Recurring Riff: "When the Saints Go Marching In" appears in all three games.
Red Herring: In the first two games, you find something that is highly unusual in point-and-click adventure games: an inventory item that has no use whatsoever, not even to kill you. The photo of young Mosely in the first game, and the rough draft of Gabriel's manuscript in the second.
Religion of Evil: One of the driving questions of the first half of the game is determining whether the "Voodoo Murders" are being committed by a twisted Voodoo cult or whether it's just a smokescreen. The true culprits are an insane cult of Voudoun practitioners, a religion practised in certain countries in west Africa from which the various versions of Voodoo is derived, who claim themselves to be descendants of the Gedde Tribe. They worship Ougun Badagris, the Lord of Destruction, and their leader is possessed by the Loa (ancestral spirit) of Tetelo, an African slave and Voodoo priestess who died hundreds of years earlier.
Romantic False Lead: One in every game for Gabriel. Malia in Sins of the Fathers and Madeline in Blood of the Sacred, Blood of the Damned are classic examples. The Beast Within has a more convoluted example: Grace believes that Gerde and Gabriel are somehow involved, but in fact Gerde was Wolfgang's lover, while the nominally heterosexual Gabriel is in fact engaging in some very deliberate Foe Yay with Von Glower.
Scary Black Man: Dr. John from Sins of the Fathers has a calm, learned demeanour, but he towers over everyone else and is heavily muscled, making him an intimidating person to be around. Late in the game, he is revealed to be the right-hand man of the Voudoun cult, and is responsible for almost all possible deaths after he is revealed to be such, typically killing Gabriel with his bare fists.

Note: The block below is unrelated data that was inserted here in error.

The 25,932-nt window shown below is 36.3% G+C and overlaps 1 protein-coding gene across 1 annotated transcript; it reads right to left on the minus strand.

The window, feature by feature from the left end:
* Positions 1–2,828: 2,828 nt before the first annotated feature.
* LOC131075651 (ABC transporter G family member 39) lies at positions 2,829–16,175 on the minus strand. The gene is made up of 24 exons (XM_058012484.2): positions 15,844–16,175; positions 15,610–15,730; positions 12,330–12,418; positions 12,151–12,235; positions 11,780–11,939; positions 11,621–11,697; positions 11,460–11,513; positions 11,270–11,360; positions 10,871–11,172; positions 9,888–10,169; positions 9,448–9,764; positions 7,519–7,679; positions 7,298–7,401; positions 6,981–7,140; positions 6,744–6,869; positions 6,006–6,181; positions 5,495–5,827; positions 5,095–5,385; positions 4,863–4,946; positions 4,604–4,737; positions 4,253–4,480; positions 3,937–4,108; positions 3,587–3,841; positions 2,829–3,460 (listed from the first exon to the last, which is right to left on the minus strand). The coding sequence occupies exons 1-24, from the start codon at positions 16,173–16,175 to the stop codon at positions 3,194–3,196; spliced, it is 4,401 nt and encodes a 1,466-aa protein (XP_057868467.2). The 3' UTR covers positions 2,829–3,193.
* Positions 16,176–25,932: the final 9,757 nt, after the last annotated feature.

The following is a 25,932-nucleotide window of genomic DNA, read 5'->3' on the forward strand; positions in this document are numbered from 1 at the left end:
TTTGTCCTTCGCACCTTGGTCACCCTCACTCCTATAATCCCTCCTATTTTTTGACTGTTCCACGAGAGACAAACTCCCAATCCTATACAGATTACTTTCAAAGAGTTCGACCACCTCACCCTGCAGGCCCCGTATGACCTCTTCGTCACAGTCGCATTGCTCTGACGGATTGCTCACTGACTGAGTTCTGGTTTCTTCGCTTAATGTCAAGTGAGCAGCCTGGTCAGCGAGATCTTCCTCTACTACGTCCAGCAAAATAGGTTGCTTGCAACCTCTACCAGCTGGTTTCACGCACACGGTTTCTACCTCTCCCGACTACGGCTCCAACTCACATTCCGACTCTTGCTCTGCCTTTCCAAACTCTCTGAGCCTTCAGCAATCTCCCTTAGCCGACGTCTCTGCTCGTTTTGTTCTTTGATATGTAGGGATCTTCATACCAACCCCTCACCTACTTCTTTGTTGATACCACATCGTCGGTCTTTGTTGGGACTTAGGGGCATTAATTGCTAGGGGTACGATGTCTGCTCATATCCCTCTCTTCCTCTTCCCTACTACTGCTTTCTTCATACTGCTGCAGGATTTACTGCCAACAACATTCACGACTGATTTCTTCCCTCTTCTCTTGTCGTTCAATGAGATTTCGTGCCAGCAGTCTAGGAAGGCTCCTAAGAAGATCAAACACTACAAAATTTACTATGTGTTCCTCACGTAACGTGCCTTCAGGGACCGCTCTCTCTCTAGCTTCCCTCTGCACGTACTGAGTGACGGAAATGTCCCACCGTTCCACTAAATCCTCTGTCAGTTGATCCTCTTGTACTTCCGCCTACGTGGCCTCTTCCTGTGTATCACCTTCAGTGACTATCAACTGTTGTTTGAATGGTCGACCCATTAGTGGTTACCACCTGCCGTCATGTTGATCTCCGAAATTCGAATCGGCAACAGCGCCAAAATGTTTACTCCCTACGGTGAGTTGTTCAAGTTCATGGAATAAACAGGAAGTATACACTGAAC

Scenery Porn: You, as Grace, get to visit Ludwig's castles Neuschwanstein and Herrenchiemsee in Beast Within. And because you're looking at photographs of the real things as your backdrops, they. Are. Gorgeous.
Concept art for the 20th Anniversary remake of Sins of the Fathers looks to be this way.
Screw the Rules, I'm Doing What's Right: Gabriel takes Mosely's credit card and charges a trip to Germany, a trip to Africa, and back to the united states on it. Suffice to say...even in the time frame the games are set in, Gabriel should be in legal trouble. And that's saying nothing of copying police files that he was specifically told not to copy, stealing Mosely's badge, and having a dead body transported from Benin to Germany.
Shout-Out: One of the messages on the bulletin board at Tulane University in Sins of the Fathers is about a lecture on investigative journalism by an elderly Laura Bow Dorian. Laura Bow was a student at Tulane in the '20s, and Sins of the Fathers takes place in the '90s.
In GK3, there's one to Dune when Gabriel asks Wilkes whether he's trying to call a Sand Worm with a thumping device.
Shown Their Work: Say what you will about the writing. The plots and settings interweave various truths and mythologies extremely well.
Not to mention the detail of many locales in New Orleans in the first game. (someone went as far as taking photographs for comparison purposes).
The first game, Sins of the Fathers, uses the past misdeeds of ancestors haunting their descendants as the primary motivation for the story, as well as a constant theme. Gabriel's family is seemingly cursed to have the father of each generation die when the child reaches eight years of age, and a mistake by one of Gabriel's ancestors is directly responsible for the story. When Gabriel's ancestor found out that the woman he was romancing happened to be a member of a dangerous cult, he condemned and betrayed her rather than giving her a chance to repent that she might have taken, causing her to steal the powerful Ritter artifact that allowed her cult to flourish into the twentieth century.